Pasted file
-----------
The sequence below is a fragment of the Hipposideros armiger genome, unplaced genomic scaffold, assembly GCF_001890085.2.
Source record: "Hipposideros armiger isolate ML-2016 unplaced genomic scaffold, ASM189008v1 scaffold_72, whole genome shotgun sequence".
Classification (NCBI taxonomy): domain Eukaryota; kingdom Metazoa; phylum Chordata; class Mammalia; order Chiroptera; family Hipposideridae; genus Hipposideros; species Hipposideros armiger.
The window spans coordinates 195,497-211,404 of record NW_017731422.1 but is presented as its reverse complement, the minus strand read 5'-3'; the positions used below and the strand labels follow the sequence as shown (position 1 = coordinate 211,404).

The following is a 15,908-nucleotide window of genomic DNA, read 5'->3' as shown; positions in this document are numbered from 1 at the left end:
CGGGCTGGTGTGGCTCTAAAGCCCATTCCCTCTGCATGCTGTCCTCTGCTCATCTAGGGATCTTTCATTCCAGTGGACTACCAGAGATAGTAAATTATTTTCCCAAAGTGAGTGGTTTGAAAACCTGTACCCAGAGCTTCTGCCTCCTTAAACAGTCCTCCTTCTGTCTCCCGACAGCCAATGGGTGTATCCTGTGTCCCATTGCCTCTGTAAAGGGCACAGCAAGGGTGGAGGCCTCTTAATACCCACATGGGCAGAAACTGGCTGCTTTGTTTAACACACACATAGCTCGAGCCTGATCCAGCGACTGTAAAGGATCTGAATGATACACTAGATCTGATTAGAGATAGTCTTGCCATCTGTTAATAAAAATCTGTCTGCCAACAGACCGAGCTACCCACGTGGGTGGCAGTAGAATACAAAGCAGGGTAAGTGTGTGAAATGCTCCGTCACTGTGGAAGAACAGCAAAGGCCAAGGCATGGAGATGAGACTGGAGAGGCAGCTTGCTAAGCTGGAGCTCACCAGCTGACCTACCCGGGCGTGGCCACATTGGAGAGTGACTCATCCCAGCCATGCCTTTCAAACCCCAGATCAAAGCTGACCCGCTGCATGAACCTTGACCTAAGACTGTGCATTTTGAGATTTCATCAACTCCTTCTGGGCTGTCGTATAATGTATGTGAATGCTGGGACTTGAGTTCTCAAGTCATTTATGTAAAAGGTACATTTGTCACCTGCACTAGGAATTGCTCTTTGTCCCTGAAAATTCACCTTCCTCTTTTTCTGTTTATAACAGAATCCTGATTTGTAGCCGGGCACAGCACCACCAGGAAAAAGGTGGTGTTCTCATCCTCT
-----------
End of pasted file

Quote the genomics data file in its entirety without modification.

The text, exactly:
The sequence below is a fragment of the Hipposideros armiger genome, unplaced genomic scaffold, assembly GCF_001890085.2.
Source record: "Hipposideros armiger isolate ML-2016 unplaced genomic scaffold, ASM189008v1 scaffold_72, whole genome shotgun sequence".
Classification (NCBI taxonomy): domain Eukaryota; kingdom Metazoa; phylum Chordata; class Mammalia; order Chiroptera; family Hipposideridae; genus Hipposideros; species Hipposideros armiger.
The window spans coordinates 195,497-211,404 of record NW_017731422.1 but is presented as its reverse complement, the minus strand read 5'-3'; the positions used below and the strand labels follow the sequence as shown (position 1 = coordinate 211,404).

The following is a 15,908-nucleotide window of genomic DNA, read 5'->3' as shown; positions in this document are numbered from 1 at the left end:
CGGGCTGGTGTGGCTCTAAAGCCCATTCCCTCTGCATGCTGTCCTCTGCTCATCTAGGGATCTTTCATTCCAGTGGACTACCAGAGATAGTAAATTATTTTCCCAAAGTGAGTGGTTTGAAAACCTGTACCCAGAGCTTCTGCCTCCTTAAACAGTCCTCCTTCTGTCTCCCGACAGCCAATGGGTGTATCCTGTGTCCCATTGCCTCTGTAAAGGGCACAGCAAGGGTGGAGGCCTCTTAATACCCACATGGGCAGAAACTGGCTGCTTTGTTTAACACACACATAGCTCGAGCCTGATCCAGCGACTGTAAAGGATCTGAATGATACACTAGATCTGATTAGAGATAGTCTTGCCATCTGTTAATAAAAATCTGTCTGCCAACAGACCGAGCTACCCACGTGGGTGGCAGTAGAATACAAAGCAGGGTAAGTGTGTGAAATGCTCCGTCACTGTGGAAGAACAGCAAAGGCCAAGGCATGGAGATGAGACTGGAGAGGCAGCTTGCTAAGCTGGAGCTCACCAGCTGACCTACCCGGGCGTGGCCACATTGGAGAGTGACTCATCCCAGCCATGCCTTTCAAACCCCAGATCAAAGCTGACCCGCTGCATGAACCTTGACCTAAGACTGTGCATTTTGAGATTTCATCAACTCCTTCTGGGCTGTCGTATAATGTATGTGAATGCTGGGACTTGAGTTCTCAAGTCATTTATGTAAAAGGTACATTTGTCACCTGCACTAGGAATTGCTCTTTGTCCCTGAAAATTCACCTTCCTCTTTTTCTGTTTATAACAGAATCCTGATTTGTAGCCGGGCACAGCACCACCAGGAAAAAGGTGGTGTTCTCATCCTCT